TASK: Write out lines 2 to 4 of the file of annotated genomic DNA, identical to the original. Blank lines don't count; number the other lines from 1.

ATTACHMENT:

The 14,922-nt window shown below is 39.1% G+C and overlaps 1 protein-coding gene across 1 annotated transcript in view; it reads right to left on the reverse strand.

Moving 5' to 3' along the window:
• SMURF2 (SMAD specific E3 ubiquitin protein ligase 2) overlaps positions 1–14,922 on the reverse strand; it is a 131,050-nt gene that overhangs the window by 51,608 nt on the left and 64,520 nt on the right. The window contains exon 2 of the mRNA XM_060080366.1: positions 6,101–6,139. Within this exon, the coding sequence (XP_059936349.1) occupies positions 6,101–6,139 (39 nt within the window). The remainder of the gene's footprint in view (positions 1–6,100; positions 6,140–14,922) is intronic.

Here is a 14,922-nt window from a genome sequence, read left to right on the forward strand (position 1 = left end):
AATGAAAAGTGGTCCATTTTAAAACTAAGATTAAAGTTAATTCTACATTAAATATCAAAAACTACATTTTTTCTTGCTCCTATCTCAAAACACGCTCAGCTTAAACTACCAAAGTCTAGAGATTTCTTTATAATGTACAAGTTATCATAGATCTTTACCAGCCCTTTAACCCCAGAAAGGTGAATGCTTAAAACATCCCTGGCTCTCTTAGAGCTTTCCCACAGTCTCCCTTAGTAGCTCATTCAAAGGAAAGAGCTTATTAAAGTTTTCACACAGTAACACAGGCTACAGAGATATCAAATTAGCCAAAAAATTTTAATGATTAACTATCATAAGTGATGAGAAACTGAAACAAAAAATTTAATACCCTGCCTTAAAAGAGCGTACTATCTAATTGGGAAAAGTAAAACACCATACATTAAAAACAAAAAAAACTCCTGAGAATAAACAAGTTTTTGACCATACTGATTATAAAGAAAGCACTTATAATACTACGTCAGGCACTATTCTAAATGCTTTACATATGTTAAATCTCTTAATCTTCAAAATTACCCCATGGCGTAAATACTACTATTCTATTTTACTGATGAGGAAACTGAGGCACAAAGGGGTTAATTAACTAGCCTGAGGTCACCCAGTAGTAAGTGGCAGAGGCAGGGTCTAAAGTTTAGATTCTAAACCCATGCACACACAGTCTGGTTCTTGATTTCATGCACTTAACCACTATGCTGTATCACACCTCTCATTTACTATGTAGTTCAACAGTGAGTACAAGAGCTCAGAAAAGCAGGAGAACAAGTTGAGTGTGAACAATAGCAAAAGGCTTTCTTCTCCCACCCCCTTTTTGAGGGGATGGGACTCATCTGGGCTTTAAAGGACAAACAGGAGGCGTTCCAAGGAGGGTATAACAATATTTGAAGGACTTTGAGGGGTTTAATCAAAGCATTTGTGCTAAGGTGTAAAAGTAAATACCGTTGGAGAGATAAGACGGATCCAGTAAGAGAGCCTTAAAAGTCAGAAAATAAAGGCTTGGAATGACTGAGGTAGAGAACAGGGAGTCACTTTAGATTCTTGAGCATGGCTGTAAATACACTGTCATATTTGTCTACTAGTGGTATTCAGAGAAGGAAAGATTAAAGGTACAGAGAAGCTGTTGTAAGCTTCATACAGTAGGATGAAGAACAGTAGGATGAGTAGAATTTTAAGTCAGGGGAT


Moving 5' to 3' along the window:
• SMURF2 (SMAD specific E3 ubiquitin protein ligase 2) overlaps positions 1–14,922 on the reverse strand; it is a 131,050-nt gene that overhangs the window by 51,608 nt on the left and 64,520 nt on the right. The window contains exon 2 of the mRNA XM_060080366.1: positions 6,101–6,139. Within this exon, the coding sequence (XP_059936349.1) occupies positions 6,101–6,139 (39 nt within the window). The remainder of the gene's footprint in view (positions 1–6,100; positions 6,140–14,922) is intronic.

Here is a 14,922-nt window from a genome sequence, read left to right on the forward strand (position 1 = left end):